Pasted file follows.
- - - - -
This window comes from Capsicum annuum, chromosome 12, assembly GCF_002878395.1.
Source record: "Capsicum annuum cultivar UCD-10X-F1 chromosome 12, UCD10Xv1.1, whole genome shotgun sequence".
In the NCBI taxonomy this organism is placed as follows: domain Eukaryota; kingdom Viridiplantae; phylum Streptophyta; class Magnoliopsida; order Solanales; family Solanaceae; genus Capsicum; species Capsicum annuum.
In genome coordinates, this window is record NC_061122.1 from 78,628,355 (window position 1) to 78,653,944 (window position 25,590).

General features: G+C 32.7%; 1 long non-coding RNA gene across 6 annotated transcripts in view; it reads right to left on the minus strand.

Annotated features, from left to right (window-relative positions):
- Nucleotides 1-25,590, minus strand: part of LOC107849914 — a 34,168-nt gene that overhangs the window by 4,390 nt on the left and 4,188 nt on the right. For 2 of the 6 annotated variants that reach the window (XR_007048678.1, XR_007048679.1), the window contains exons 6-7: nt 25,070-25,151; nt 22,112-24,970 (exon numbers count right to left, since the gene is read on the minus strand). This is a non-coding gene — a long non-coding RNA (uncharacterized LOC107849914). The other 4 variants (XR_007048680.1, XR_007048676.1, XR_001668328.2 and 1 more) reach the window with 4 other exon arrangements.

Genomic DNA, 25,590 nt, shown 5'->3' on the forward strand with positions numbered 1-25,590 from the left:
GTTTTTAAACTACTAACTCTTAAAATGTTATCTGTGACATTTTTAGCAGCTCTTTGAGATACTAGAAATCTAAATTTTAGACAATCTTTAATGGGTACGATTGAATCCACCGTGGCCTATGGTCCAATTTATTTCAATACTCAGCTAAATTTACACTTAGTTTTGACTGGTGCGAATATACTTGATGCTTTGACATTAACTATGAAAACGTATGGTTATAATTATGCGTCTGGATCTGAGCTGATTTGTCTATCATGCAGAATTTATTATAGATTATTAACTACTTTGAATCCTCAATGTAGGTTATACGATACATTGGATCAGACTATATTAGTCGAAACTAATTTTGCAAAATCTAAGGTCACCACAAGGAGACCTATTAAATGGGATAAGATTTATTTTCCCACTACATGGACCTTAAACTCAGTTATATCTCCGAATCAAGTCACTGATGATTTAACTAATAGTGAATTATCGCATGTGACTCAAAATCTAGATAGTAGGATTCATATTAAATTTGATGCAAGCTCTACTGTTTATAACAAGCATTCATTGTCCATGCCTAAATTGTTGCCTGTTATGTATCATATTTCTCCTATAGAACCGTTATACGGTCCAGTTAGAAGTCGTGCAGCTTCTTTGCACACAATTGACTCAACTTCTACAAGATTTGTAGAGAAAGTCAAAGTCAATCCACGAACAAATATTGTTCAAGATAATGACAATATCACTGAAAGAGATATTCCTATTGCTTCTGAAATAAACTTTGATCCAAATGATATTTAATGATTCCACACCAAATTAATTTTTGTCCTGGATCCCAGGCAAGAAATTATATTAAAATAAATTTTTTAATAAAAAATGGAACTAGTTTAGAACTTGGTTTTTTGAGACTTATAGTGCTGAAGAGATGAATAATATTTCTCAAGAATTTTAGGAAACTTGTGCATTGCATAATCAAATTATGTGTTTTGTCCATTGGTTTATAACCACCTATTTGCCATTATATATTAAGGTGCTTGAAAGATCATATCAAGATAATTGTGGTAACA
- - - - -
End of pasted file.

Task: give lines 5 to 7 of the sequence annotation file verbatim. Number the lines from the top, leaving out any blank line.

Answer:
General features: G+C 32.7%; 1 long non-coding RNA gene across 6 annotated transcripts in view; it reads right to left on the minus strand.

Annotated features, from left to right (window-relative positions):
- Nucleotides 1-25,590, minus strand: part of LOC107849914 — a 34,168-nt gene that overhangs the window by 4,390 nt on the left and 4,188 nt on the right. For 2 of the 6 annotated variants that reach the window (XR_007048678.1, XR_007048679.1), the window contains exons 6-7: nt 25,070-25,151; nt 22,112-24,970 (exon numbers count right to left, since the gene is read on the minus strand). This is a non-coding gene — a long non-coding RNA (uncharacterized LOC107849914). The other 4 variants (XR_007048680.1, XR_007048676.1, XR_001668328.2 and 1 more) reach the window with 4 other exon arrangements.